point to a different reality. economic mobility in the u.s. is low compared to what it was in times past and with current levels in many european countries in canada. you hear all about rags to riches stories, but they are the exceptions. a comprehensive study by the pew economic mobility documents that in the u.s. today few poor people become even upper middle class. now, some of the criticism of president obama's program has come from people who worry about the government's track record in the area of early childhood education. they point to head start, the long-standing program that provides this education to disadvantaged children. the department of health and human services released a study of head start in 2010 which was updated in 2012 that positive effects begin to fade in a few years. this has led many to call the program a failure and urged the government not to throw good money after bad. people are jumping to conclusions about a very complicated subject without understanding the study or social science research. three scholars from the university of chicago and university of
with the u.s. government not paying interest on its debt, then god knows what would have happened. this is not like that. this is something where the negative effects kick in gradually. the world won't end if we go a month into this thing, so he can afford to wait, where i believe the republicans will have to cave eventually. what he should be looking for is i think some face-saving way for everybody to just kick this can down the road. we could have some vague spending cuts promised in the future, some real revenue sources. >> all in the future. >> all in the future. this is a terrible time to do us a terry. >> i think his reaction depends on whether or not the republicans can hold their coalition together. and if they can create a coalition that holds together, which might even include some democrats, i think they can prevail on this issue and get a small amount of cost reduction. i think if they shy away from -- >> do you want to see some us a terry now? >> they have to demonstrate some ability to manage the costs over the long run if you want to see the private sector grow as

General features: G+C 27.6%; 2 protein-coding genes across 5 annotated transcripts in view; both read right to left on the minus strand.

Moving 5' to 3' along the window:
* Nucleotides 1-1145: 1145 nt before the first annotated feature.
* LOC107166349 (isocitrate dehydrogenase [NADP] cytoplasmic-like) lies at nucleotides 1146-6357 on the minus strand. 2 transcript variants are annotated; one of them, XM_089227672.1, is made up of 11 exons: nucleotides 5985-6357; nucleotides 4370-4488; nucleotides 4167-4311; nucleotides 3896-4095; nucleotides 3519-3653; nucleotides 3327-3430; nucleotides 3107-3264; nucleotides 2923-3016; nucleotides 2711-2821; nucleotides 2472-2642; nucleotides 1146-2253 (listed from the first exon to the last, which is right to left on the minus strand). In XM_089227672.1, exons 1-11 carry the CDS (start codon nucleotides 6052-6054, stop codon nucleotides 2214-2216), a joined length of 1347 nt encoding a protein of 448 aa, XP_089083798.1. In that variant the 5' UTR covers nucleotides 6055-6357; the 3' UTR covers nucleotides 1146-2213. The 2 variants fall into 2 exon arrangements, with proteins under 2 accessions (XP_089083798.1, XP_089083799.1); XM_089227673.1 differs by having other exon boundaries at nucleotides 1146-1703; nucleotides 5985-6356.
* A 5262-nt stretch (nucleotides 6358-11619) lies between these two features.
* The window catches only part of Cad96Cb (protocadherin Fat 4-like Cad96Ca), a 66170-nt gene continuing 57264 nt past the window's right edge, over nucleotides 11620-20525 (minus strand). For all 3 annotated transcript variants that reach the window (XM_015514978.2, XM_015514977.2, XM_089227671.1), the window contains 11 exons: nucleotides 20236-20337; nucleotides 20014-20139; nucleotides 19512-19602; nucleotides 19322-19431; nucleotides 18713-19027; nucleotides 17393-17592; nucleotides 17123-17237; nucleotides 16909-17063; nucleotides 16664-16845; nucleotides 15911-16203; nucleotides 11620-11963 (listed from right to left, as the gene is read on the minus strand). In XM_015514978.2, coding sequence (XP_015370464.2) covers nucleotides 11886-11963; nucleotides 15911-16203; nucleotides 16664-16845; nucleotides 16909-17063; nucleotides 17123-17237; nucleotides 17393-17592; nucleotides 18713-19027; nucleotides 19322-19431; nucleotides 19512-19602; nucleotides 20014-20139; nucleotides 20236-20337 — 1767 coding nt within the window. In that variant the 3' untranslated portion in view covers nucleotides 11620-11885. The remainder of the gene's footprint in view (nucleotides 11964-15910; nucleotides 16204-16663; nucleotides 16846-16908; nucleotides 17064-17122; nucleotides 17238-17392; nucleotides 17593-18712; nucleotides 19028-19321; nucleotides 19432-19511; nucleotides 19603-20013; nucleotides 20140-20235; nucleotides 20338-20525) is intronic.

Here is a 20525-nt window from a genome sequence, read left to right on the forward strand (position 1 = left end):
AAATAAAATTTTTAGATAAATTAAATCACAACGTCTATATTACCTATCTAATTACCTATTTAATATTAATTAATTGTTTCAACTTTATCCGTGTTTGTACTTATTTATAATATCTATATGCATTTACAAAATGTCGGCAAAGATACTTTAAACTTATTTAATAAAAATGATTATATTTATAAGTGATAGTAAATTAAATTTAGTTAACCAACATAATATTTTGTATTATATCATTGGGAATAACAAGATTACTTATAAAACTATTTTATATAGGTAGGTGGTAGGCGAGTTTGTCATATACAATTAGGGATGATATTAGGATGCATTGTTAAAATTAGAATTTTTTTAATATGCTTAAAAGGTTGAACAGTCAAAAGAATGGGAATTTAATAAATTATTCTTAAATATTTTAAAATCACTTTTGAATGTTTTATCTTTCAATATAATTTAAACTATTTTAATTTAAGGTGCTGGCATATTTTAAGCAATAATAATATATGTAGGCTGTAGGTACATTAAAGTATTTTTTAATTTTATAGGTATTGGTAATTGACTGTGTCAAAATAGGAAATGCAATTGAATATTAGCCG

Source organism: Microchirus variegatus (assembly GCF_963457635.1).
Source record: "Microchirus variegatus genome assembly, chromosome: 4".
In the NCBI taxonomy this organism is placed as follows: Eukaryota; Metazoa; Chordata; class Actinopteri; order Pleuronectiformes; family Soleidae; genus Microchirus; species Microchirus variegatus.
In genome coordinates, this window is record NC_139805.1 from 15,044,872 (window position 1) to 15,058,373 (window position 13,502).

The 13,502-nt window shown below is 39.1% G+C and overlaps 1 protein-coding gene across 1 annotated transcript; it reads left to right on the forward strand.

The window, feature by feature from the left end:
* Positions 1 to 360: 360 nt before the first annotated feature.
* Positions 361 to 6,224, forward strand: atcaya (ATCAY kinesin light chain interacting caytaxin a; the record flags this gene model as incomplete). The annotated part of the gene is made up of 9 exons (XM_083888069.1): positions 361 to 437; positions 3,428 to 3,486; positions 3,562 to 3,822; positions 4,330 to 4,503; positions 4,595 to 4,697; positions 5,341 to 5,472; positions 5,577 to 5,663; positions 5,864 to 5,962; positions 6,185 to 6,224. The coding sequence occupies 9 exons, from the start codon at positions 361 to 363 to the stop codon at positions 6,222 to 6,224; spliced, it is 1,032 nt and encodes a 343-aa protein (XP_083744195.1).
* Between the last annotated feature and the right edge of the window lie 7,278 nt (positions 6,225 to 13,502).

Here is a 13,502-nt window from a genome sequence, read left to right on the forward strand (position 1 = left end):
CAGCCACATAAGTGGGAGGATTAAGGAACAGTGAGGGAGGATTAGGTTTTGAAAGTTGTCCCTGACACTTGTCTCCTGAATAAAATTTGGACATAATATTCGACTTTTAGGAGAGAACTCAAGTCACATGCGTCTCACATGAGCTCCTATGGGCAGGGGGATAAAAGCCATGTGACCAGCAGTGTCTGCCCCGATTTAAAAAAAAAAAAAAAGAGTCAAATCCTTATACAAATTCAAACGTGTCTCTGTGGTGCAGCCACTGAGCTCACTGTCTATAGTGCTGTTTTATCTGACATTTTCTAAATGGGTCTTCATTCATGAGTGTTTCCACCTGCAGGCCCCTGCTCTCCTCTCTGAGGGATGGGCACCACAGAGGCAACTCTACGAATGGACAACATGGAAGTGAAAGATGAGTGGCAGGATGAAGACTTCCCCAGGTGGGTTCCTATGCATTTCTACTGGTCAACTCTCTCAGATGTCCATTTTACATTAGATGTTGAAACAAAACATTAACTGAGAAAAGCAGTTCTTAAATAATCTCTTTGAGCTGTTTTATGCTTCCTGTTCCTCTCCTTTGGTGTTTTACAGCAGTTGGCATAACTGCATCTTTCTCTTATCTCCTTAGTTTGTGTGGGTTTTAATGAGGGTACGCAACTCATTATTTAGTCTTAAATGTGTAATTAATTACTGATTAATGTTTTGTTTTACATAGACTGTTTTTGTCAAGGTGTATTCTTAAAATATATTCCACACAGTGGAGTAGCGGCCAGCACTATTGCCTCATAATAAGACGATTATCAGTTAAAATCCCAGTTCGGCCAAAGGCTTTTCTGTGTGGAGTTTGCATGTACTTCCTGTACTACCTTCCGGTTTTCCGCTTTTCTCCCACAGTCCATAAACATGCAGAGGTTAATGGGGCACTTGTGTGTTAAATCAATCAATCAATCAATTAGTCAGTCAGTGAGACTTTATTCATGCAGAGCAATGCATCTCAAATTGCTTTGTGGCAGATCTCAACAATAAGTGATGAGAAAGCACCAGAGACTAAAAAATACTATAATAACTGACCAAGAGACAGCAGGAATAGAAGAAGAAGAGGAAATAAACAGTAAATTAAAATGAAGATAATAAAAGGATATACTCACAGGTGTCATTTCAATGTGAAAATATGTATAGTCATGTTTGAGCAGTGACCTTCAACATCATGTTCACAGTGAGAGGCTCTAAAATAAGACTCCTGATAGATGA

, but will place a band aid on america's growing cancer of failing intrastructure. a 2009 study of u.s. infrastructure by the american society of civil engineers concluded that we need $2.2 trillion to be spent over five years to bring the nation's roads, bridges, railway tracks, airports and associated systems up to grade. let me make three crucial points. first, this is the big bang. it would be the most effective way to create good jobs. unemployment in the construction industry is among the nation's highest. around 16%. the private sector is still not investing much in construction. second, it's cheap. the federal government's borrowing costs today are lower than they are ever likely to be, again. deferring maintenance is not fiscal prudence. when your boiler explodes, it costs more than it would had you just spent the money keeping it in good functioning order. we need to spend that money now. third, this is an area where the federal government has always had a big role, one that republicans have long embraced. in 1930, even as herbert hoover was trying to balance the federal budg
Search Results 0 to 15 of about 16 (some duplicates have been removed)